“This is my message to young people: You are not too small to make a change!”
That is the rallying cry of Herbert Murungi, a young environmental entrepreneur whose small business RESI promotes the use of biogas, a renewable fuel from organic matter such as food scraps, in rural Uganda to create a shift from less sustainable energy.
And Herbert is not alone among the more than half a million disadvantaged young entrepreneurs globally that Youth Business International has supported into business in recent years.
Increasingly, the worlds of youth climate activism and green entrepreneurship are intersecting, with the potential for emerging business leaders to create new solutions that address the environmental and social challenges of our time and to become agents of change for wider social shifts.
Throughout COP26, high-level commitments on critical environmental challenges have been made by governments, financial institutions, and global corporations. But for a truly just transition, green economic growth must include young peoples’ needs and allow young people to lead.
Speaking in Glasgow today at the “Inclusive Green Jobs” panel, hosted by Accenture, YBI’s CEO Anita Tiessen highlighted the critical role that micro and small entrepreneurs can play in both starting locally rooted green businesses and creating decent jobs for young people.
Micro, Small and Medium-sized Enterprises (MSMEs) are at the heart of economies around the world -- developing locally relevant business solutions and creating jobs – with the potential to be real drivers of change from the ground up. And they operate in the industries critical for the environmental transition: transport, agriculture and forestry, water and waste management, construction, renewable energy and manufacturing.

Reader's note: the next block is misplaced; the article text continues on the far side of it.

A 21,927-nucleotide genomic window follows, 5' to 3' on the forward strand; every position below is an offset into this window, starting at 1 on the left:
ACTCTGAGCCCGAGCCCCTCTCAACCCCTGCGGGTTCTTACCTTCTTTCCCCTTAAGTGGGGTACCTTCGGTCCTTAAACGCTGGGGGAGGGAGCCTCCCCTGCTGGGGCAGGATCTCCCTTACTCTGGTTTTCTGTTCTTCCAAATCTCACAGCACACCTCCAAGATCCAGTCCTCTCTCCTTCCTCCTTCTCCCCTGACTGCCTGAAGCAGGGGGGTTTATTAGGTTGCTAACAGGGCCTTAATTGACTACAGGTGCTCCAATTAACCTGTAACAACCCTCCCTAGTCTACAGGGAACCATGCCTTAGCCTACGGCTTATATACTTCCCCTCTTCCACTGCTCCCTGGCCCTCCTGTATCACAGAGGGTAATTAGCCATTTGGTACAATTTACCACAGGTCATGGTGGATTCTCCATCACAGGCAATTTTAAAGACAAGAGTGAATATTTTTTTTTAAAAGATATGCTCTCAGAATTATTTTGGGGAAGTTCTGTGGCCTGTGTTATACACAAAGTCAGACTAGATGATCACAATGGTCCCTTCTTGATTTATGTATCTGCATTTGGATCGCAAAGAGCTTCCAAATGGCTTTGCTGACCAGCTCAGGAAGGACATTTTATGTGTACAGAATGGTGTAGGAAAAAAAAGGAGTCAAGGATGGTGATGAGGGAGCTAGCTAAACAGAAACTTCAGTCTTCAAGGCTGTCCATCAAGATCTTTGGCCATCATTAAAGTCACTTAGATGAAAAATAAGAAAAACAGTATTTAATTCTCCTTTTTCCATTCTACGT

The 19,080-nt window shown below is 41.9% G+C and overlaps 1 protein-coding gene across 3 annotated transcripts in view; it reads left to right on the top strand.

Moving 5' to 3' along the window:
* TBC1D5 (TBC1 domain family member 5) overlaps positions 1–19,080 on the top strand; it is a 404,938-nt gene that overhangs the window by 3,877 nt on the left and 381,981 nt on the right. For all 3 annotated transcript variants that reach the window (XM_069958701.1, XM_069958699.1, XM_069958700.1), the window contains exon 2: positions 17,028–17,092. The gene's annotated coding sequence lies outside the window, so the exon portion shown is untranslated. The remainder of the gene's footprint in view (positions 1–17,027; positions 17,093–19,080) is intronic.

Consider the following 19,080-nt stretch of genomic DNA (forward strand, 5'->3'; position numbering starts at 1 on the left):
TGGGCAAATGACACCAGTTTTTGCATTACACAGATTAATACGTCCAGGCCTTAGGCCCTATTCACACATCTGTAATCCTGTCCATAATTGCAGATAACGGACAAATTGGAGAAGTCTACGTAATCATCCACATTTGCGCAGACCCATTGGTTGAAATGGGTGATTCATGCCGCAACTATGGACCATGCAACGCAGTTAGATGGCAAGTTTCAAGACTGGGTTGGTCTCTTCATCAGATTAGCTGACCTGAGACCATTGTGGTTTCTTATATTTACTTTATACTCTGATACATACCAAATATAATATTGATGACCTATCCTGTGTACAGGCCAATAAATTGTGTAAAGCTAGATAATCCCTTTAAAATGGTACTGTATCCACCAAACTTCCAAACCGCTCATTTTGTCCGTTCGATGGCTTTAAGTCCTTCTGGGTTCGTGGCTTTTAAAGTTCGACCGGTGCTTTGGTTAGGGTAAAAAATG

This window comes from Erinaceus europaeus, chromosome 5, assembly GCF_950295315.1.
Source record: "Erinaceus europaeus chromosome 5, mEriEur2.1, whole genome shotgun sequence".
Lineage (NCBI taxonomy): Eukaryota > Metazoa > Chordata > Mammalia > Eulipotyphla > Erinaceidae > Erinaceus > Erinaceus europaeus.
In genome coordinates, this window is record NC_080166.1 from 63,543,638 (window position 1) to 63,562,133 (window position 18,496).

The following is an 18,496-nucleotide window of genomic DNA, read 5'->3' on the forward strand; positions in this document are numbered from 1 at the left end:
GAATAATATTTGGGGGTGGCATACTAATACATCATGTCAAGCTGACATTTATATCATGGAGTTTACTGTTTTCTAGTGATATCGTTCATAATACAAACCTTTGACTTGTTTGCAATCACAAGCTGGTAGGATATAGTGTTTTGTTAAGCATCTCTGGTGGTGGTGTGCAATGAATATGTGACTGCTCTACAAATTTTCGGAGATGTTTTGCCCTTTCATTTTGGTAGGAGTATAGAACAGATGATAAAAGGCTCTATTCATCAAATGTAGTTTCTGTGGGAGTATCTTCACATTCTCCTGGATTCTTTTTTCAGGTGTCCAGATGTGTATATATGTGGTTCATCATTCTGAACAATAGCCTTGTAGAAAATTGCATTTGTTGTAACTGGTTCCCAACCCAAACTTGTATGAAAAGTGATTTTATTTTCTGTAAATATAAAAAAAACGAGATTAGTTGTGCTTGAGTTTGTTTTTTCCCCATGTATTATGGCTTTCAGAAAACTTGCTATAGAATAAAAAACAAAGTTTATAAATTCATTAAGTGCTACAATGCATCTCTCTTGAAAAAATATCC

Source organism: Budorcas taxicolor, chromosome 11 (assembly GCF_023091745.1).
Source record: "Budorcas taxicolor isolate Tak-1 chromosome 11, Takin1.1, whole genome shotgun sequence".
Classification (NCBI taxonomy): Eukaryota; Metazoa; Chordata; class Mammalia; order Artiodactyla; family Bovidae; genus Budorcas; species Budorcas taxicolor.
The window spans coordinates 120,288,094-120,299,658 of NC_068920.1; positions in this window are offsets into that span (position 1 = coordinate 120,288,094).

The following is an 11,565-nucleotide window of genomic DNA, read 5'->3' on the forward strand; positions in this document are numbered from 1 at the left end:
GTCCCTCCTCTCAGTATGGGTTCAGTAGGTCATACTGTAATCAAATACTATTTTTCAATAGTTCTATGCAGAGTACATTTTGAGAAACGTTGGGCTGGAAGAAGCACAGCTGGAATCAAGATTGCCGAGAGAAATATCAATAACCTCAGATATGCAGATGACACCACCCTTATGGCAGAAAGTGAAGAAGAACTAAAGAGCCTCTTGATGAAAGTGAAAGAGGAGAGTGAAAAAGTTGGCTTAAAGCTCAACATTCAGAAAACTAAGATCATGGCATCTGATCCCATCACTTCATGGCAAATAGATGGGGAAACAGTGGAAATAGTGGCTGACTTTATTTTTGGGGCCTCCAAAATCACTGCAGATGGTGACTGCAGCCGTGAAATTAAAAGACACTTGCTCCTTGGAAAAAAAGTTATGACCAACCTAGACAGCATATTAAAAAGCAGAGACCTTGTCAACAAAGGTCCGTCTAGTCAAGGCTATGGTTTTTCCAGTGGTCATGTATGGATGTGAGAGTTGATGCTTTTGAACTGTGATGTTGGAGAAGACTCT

The young entrepreneurs supported into business by the Youth Business International network are developing green enterprises in those sectors, for example:
These young entrepreneurs – part of a generation at the forefront of vital environmental and social justice – have the potential to solve some of the greatest challenges of our time through establishing businesses with an environmental and social mission. But they need support to effectively navigate profit with purpose.
Learnings from YBI’s Social and Green Impact Accelerator, and related research, have highlighted the specific support that young entrepreneurs need to turn their environmental passion into a viable business.
Navigating passion and purpose: Young green and social entrepreneurs need to understand how to align passion and purpose alongside profit. They need to be able to navigate potential tensions and tradeoffs between social impact and profit to ensure the purpose of the business is met and can be sustained.
Measuring impact: As the purpose of a green or social enterprise is to make a positive impact, rather than just profit, it is vital to measure and demonstrate that impact to guide planning and decision making, ensure accountability and transparency, and attract funding and investments.
Accessing capital: Many social and green enterprises tend to be more innovative, risky or less profitable, which can make it more difficult to secure funding. To improve their chances of attracting investments, it is vital that young green and social entrepreneurs are able to demonstrate a financially sustainable business model.
With their passion, purpose, and perseverance young people have enormous potential to lead us into a more sustainable, equitable and inclusive future. Running a responsible green or social business enables them to generate income, create jobs and economic growth while helping us achieve the just transition that we aspire to and young people deserve.